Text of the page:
How Useful was Secretary Blinken’s Visit to Central Asia?
Dr Pravesh Kumar Gupta, Associate Fellow, VIF

A year has passed since the Ukrainian conflict erupted in February last year. This crisis has had a devastating impact not just on the countries involved but also on those not part of this conflict. Supply chain disruptions, a refugee crisis, and a decline in economic activity are a few consequences of the conflict in Ukraine. There is still no indication that the conflict will end soon. Despite the fact that the region is considered Russia’s sphere of influence, Central Asian countries have taken a balanced approach to this issue. They have neither supported nor denounced Russia. Yet, they are attempting to diversify their foreign policy and economic ties to mitigate the crisis’s impact. The Biden administration is also attempting to enhance engagement with the Central Asian region, particularly with countries facing economic consequences from the conflict.

Kazakhstan: the Focal Point of America’s Central Asia Policy

Amid the continuing Russia-Ukraine crisis, US Secretary of State Antony Blinken arrived in Astana, Kazakhstan’s capital city, on February 28 for his first visit to Central Asia. Blinken met with Kazakh Foreign Minister Mukhtar Tileuberdi and Kazakh President Kassym-Jomart Tokayev. In accordance with the C5+1 framework, he also met with other regional foreign ministers. During the second phase of his trip to the region, he went to Uzbekistan and met with President Shawkat Mirziyoyev and Acting Foreign Minister Bakhtiyor Saidov.

At a joint press conference, Secretary Blinken and Kazakhstan’s Foreign Minister (FM) addressed a number of critical concerns, including secondary sanctions and Russia’s threat to Central Asia. Secretary Blinken complimented Kazakhstan for assisting in relocating over 200,000 Russian citizens who fled their country when President Putin started his special military operations in Ukraine. He also expressed gratitude to the people of Kazakhstan for their generosity in delivering food, medicine, clothing, and other humanitarian supplies to Ukraine, including the building of the Invincible Yurts in Kyiv and Bucha.

Regarding secondary sanctions, Mr. Blinken underlined that the sanctions imposed on Russia are in response to Moscow’s aggression against Ukraine and its assault against the core principles of the international order and the United Nations Charter. To guarantee sanctions compliance, the US is giving appropriate licences, exchanging information with partners, and assisting the Central Asian nations to diversify their trade links. Moreover, licences have been provided to firms or organisations in countries that are involved with sanctioned Russian enterprises in order to give them time to wind down their activities and cease links with Russia.

The Kazakh FM reacted by saying that the Kazakh government and the US leadership have developed a system for frequent dialogue to minimise the harmful repercussions of the Ukraine crisis and to avert secondary sanctions. The American side has informed the Kazakh government of potential secondary penalties, although no Kazakh company or sector has been placed under secondary sanctions yet.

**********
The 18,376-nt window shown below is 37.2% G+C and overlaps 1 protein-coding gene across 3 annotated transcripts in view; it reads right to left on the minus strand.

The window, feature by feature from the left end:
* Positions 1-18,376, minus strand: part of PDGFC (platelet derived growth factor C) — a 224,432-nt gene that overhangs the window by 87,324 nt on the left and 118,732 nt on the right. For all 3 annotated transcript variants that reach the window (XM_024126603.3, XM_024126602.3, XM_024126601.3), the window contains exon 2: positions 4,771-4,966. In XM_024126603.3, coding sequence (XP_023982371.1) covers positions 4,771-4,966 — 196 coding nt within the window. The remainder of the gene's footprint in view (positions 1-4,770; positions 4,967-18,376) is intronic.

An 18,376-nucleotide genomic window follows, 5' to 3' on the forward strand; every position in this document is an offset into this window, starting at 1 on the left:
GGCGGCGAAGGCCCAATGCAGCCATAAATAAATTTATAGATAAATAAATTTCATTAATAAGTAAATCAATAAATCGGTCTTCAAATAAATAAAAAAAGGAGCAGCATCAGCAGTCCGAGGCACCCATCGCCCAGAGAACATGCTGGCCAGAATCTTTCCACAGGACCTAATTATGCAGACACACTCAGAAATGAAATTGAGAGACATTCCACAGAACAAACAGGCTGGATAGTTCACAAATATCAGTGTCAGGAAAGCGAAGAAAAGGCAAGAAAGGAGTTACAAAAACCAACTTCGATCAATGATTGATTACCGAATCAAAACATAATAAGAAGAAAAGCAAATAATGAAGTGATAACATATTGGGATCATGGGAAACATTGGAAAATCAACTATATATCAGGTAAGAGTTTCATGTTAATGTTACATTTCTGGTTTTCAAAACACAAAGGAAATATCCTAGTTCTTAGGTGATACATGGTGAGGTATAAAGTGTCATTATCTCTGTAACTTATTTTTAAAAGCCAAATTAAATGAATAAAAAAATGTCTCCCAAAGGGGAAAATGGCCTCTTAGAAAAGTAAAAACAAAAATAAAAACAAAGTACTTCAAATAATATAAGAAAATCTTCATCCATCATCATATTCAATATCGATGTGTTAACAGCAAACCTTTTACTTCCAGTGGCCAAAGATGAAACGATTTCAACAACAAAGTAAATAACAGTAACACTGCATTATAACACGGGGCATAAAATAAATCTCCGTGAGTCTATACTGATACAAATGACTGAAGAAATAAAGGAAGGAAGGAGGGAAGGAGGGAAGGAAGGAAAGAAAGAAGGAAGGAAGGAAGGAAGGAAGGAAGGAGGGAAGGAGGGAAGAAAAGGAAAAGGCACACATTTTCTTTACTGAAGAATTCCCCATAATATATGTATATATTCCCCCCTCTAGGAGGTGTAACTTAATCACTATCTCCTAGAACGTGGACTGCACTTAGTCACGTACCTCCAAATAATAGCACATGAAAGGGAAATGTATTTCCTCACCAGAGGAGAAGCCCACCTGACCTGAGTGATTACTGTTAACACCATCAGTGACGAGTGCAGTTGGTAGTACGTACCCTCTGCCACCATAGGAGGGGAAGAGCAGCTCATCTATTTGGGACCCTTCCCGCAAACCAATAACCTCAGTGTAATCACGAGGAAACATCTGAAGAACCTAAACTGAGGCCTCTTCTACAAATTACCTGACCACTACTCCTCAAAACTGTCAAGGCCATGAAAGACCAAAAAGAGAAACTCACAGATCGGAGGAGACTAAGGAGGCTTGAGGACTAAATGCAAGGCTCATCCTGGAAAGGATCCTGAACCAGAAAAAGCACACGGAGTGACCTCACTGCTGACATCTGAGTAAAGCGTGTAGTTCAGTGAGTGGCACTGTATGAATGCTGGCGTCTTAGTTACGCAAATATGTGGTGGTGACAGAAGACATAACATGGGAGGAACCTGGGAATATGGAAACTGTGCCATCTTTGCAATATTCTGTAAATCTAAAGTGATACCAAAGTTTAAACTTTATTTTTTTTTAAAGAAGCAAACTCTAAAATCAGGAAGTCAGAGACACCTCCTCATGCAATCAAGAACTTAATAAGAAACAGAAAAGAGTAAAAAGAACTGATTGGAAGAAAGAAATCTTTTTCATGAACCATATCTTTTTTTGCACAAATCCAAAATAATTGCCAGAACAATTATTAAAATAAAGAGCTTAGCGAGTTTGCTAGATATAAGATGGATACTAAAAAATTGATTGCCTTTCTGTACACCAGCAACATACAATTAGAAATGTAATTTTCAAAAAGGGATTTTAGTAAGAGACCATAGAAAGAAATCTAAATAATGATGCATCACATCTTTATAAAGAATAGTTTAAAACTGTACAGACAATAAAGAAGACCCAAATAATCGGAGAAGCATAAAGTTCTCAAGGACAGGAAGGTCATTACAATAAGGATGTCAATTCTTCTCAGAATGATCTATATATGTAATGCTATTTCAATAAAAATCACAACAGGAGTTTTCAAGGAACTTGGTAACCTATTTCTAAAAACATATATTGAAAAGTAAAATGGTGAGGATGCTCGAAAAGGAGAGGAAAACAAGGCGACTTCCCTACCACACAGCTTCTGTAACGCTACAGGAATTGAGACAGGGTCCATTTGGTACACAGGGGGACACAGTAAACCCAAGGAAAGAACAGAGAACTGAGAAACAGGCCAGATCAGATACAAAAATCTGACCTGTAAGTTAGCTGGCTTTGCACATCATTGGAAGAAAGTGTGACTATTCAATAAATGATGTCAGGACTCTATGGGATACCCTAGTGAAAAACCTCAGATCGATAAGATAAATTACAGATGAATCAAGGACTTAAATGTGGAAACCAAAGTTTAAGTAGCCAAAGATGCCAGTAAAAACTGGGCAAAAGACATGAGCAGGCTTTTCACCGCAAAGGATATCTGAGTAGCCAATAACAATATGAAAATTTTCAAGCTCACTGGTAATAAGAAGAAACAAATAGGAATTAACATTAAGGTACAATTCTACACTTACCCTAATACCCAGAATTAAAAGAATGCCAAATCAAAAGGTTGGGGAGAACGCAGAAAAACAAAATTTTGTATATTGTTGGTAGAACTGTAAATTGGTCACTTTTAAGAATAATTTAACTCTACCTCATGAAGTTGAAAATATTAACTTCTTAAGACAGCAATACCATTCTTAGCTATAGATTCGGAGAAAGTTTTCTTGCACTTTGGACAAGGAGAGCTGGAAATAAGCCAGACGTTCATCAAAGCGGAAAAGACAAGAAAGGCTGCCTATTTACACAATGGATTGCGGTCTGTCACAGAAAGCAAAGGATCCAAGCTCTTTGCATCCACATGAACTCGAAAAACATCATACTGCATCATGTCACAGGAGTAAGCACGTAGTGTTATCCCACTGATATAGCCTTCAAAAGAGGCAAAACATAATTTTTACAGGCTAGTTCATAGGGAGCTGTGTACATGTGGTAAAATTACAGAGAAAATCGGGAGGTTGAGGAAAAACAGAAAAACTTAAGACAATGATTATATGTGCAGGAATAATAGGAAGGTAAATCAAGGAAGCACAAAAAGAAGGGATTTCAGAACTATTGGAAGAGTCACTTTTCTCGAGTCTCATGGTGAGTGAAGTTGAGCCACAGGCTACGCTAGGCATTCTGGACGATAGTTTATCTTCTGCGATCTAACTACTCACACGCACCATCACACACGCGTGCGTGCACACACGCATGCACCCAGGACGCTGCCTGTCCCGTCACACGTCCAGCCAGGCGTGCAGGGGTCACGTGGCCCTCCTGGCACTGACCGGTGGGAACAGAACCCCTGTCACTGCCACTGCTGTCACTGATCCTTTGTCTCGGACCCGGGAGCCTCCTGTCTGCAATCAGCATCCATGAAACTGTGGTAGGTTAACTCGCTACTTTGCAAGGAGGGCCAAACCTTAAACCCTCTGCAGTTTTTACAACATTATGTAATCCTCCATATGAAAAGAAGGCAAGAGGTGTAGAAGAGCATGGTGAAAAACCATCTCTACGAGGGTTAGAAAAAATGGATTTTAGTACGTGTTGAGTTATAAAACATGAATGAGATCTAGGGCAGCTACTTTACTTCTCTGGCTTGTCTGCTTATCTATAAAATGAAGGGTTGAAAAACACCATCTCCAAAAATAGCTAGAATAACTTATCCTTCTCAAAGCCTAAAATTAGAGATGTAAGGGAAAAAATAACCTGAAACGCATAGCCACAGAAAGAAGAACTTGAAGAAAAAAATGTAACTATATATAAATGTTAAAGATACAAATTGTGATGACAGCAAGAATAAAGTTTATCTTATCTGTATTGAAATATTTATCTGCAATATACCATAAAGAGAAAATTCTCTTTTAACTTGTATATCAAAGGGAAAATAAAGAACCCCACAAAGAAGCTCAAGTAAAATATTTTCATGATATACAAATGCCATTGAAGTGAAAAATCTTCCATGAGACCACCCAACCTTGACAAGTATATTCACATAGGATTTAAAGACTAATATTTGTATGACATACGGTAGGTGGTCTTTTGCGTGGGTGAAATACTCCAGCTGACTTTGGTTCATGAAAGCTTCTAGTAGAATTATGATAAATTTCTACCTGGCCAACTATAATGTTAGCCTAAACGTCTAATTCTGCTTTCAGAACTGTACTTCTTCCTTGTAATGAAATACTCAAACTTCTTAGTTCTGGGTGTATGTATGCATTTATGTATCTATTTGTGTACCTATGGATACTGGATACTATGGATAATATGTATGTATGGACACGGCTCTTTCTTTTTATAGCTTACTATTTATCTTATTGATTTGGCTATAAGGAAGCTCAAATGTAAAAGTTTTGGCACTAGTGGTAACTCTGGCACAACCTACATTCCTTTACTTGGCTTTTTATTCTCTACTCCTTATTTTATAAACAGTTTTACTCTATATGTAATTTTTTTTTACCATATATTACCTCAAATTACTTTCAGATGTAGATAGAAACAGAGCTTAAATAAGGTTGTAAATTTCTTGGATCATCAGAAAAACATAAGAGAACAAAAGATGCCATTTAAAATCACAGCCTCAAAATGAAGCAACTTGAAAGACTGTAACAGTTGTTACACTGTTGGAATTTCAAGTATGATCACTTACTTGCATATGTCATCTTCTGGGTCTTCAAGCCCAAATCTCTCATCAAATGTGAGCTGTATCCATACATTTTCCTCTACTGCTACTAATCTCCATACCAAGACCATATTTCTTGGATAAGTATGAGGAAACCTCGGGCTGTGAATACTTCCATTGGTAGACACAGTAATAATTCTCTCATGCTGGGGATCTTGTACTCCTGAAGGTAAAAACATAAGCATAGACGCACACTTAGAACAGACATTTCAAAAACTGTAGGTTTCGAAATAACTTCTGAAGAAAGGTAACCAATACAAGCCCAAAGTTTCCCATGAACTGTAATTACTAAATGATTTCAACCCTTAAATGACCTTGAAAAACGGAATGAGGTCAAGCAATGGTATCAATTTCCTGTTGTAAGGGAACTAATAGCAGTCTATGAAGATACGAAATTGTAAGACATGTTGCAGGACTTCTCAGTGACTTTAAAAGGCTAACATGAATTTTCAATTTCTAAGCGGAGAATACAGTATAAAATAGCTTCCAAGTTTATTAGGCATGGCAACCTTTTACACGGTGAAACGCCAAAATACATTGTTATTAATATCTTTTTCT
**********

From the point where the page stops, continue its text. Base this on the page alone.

In response to the issue of whether Russia posed a threat to Central Asia, particularly Kazakhstan, Secretary Blinken stated that Moscow appears to be primarily focussed on Ukraine at the moment and does not appear to be considering any other specific objectives or ideas. But, there is a greater likelihood that Russian aggression might target other areas if there was not a robust response to Russian aggression in Ukraine.

Answering the same question, Kazakh Foreign Minister stated that Kazakhstan does not permit the use of its territory to evade sanctions, but this does not imply that Astana now faces any risks or threats from the Russian Federation. He further clarified that Kazakhstan is a member of the Commonwealth of Independent States, Eurasian Economic Union, and Collective Security Treaty Organization, along with other states and nations that border Russia. Hence, Astana sees its relationship as an alliance within all these international frameworks.

There also exists a strong legal foundation for our Russia-Kazakhstan bilateral cooperation. Kazakhstan and Russia’s state boundary, the longest land border in the world, has been largely demarcated. More than 7,500 kilometres have been covered and have nearly reached completion. Furthermore, Kazakhstan will keep up its multifaceted foreign policy which indicates that the country is working to maintain the system of checks and balances, foster friendly ties with other nations, and maintain cordial ties with Moscow.

President Tokayev, in his meeting with Secretary Blinken, emphasised Kazakhstan’s willingness to expand its partnership with Washington, stating that the US is one of the country’s top investors, with a total commitment of more than USD 62 billion. He complimented the US for its consistent and unwavering support for Kazakhstan’s independence, territorial integrity, and sovereignty. In response, Mr. Blinken complimented the country’s ongoing political and economic development under President Tokayev’s leadership.[1]